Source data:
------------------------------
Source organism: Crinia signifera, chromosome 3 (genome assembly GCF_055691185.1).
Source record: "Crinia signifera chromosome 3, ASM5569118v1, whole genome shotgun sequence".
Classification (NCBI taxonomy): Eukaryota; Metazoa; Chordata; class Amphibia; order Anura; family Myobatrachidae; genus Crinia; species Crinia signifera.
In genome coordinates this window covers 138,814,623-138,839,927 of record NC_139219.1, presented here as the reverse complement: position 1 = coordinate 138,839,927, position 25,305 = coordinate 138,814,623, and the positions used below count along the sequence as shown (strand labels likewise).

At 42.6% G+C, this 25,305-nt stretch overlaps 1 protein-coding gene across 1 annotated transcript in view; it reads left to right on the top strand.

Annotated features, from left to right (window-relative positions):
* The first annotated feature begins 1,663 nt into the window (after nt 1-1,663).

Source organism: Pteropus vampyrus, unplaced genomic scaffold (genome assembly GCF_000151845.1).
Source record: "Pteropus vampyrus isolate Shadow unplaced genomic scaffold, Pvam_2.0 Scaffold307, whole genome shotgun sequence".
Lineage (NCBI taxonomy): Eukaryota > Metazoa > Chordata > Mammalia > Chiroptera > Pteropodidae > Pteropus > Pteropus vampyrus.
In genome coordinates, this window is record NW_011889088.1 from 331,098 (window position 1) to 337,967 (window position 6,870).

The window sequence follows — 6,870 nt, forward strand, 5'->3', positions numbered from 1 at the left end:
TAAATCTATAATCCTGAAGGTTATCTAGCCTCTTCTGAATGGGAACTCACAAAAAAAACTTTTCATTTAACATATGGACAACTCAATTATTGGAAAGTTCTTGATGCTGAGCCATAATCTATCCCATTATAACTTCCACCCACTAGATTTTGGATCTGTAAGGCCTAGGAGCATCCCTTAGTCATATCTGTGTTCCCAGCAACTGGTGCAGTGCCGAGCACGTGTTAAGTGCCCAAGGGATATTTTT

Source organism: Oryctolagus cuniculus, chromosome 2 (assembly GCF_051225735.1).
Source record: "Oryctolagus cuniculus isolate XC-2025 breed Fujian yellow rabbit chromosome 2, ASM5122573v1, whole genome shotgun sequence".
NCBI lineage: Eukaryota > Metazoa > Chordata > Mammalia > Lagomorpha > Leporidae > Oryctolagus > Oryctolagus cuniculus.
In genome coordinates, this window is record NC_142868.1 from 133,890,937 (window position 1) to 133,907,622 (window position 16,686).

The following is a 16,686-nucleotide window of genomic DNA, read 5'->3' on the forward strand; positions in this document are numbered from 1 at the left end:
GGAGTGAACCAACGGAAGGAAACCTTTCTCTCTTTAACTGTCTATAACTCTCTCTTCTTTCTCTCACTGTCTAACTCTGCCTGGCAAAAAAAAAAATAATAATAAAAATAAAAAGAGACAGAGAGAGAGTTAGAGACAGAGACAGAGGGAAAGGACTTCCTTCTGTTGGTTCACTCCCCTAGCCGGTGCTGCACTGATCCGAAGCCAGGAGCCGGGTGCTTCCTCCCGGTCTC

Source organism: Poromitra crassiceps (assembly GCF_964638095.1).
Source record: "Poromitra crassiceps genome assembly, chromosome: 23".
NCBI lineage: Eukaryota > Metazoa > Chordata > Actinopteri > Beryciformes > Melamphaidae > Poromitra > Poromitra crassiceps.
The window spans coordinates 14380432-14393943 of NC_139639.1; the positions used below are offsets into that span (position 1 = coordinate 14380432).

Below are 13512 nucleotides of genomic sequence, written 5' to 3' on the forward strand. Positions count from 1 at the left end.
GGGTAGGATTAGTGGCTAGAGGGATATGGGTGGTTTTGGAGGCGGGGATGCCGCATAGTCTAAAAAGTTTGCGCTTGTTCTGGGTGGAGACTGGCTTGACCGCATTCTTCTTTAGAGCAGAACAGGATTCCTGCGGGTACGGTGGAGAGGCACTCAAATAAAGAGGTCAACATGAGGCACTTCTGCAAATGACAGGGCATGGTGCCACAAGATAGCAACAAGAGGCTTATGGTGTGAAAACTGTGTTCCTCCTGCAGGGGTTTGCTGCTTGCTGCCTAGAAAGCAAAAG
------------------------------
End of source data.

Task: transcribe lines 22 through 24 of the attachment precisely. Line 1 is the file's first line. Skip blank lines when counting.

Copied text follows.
NCBI lineage: Eukaryota > Metazoa > Chordata > Actinopteri > Beryciformes > Melamphaidae > Poromitra > Poromitra crassiceps.
The window spans coordinates 14380432-14393943 of NC_139639.1; the positions used below are offsets into that span (position 1 = coordinate 14380432).

Below are 13512 nucleotides of genomic sequence, written 5' to 3' on the forward strand. Positions count from 1 at the left end.